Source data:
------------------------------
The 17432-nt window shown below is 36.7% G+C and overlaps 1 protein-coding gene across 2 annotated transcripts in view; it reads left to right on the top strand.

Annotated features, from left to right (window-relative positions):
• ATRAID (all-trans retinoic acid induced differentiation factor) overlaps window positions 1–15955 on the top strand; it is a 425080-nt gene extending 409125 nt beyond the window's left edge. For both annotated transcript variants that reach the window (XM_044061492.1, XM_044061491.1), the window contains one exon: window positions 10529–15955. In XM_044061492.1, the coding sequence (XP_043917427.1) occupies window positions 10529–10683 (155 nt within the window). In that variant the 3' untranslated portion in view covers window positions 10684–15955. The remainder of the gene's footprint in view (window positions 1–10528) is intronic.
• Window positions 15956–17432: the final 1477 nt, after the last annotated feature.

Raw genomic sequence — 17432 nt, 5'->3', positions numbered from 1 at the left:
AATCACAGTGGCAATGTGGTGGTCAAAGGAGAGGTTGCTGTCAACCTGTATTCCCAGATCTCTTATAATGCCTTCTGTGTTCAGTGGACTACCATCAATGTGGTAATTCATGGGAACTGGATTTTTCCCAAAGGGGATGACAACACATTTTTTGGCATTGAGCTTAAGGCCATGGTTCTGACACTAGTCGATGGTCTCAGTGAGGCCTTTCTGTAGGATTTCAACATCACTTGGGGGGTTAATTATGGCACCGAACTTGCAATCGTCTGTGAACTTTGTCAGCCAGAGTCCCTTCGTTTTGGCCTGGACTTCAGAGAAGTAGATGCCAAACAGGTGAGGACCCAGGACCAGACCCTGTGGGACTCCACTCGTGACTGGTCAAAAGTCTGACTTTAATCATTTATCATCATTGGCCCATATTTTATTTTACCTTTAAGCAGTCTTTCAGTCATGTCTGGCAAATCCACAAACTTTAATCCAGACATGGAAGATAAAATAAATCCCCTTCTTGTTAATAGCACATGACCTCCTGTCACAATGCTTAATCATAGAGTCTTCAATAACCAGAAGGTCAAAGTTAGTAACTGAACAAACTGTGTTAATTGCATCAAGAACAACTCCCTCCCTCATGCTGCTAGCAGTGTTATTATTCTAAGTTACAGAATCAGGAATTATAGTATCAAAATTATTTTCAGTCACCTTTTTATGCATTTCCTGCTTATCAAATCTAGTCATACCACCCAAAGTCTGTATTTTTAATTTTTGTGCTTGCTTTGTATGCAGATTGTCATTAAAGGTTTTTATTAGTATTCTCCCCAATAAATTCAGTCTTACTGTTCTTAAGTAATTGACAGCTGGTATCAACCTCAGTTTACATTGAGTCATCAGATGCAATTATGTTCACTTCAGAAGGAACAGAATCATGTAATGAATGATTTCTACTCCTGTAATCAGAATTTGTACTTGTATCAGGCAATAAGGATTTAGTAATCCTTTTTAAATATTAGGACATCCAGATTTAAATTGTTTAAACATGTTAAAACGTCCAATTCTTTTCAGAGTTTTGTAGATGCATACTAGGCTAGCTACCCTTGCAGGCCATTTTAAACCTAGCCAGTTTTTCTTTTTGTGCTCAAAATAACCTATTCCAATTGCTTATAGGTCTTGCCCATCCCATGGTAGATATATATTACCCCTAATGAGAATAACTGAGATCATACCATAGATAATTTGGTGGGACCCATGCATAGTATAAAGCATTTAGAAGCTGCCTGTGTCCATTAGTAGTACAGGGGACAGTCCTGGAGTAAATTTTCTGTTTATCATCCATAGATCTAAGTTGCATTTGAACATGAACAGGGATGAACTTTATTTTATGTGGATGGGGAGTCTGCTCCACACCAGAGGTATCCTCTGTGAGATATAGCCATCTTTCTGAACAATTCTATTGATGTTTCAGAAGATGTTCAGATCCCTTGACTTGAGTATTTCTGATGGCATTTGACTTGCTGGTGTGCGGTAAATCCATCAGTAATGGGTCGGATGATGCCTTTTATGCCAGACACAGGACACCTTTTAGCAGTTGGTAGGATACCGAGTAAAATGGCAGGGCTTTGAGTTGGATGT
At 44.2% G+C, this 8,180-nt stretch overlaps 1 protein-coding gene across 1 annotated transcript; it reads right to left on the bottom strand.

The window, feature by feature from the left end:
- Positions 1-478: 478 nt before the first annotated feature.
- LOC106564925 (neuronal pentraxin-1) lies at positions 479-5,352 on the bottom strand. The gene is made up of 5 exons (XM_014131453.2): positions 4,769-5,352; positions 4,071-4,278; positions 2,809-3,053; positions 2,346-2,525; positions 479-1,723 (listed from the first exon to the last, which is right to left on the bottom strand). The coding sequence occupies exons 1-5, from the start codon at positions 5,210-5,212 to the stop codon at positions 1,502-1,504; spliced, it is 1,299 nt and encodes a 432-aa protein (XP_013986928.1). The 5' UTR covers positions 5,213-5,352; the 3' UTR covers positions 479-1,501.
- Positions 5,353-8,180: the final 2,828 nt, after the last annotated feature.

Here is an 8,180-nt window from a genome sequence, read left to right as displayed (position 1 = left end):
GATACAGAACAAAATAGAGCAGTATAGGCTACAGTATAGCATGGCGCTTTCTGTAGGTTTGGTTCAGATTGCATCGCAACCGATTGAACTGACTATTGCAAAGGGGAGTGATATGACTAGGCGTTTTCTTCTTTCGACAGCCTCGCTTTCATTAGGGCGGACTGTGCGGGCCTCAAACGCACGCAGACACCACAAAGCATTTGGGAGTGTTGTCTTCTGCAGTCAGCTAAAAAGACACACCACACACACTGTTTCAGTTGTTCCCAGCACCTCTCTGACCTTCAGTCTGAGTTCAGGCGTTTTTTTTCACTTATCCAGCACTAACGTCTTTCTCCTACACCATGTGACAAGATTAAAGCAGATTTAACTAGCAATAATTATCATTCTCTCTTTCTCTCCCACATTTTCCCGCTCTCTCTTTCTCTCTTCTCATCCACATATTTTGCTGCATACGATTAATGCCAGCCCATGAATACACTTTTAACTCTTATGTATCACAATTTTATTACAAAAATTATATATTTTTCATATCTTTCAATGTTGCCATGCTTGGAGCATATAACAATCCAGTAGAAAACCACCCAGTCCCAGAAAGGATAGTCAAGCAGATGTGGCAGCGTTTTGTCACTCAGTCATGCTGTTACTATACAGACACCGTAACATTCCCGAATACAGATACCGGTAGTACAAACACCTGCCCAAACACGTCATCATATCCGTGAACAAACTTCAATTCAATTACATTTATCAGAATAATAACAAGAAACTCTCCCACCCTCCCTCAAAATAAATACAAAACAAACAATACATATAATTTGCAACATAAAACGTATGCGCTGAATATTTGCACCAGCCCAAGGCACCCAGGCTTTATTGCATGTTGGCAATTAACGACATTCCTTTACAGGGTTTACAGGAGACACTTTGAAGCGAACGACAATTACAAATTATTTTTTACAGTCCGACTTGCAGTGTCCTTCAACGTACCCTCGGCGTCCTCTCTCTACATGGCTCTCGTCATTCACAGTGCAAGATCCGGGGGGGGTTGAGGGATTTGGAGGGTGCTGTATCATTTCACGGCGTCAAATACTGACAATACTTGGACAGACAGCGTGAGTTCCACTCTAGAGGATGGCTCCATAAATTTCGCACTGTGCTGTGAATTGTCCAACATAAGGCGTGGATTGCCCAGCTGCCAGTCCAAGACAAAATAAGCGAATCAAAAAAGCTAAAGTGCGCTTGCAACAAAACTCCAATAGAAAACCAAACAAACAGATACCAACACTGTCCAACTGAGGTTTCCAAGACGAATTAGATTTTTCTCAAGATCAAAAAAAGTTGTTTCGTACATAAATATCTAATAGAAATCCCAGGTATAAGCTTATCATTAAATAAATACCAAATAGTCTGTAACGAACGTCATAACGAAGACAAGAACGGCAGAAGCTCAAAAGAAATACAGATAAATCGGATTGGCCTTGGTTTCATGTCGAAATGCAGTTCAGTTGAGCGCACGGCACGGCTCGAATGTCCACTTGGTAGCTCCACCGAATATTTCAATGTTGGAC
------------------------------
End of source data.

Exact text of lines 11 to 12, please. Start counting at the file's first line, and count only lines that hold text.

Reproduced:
- Positions 5,353-8,180: the final 2,828 nt, after the last annotated feature.

Here is an 8,180-nt window from a genome sequence, read left to right as displayed (position 1 = left end):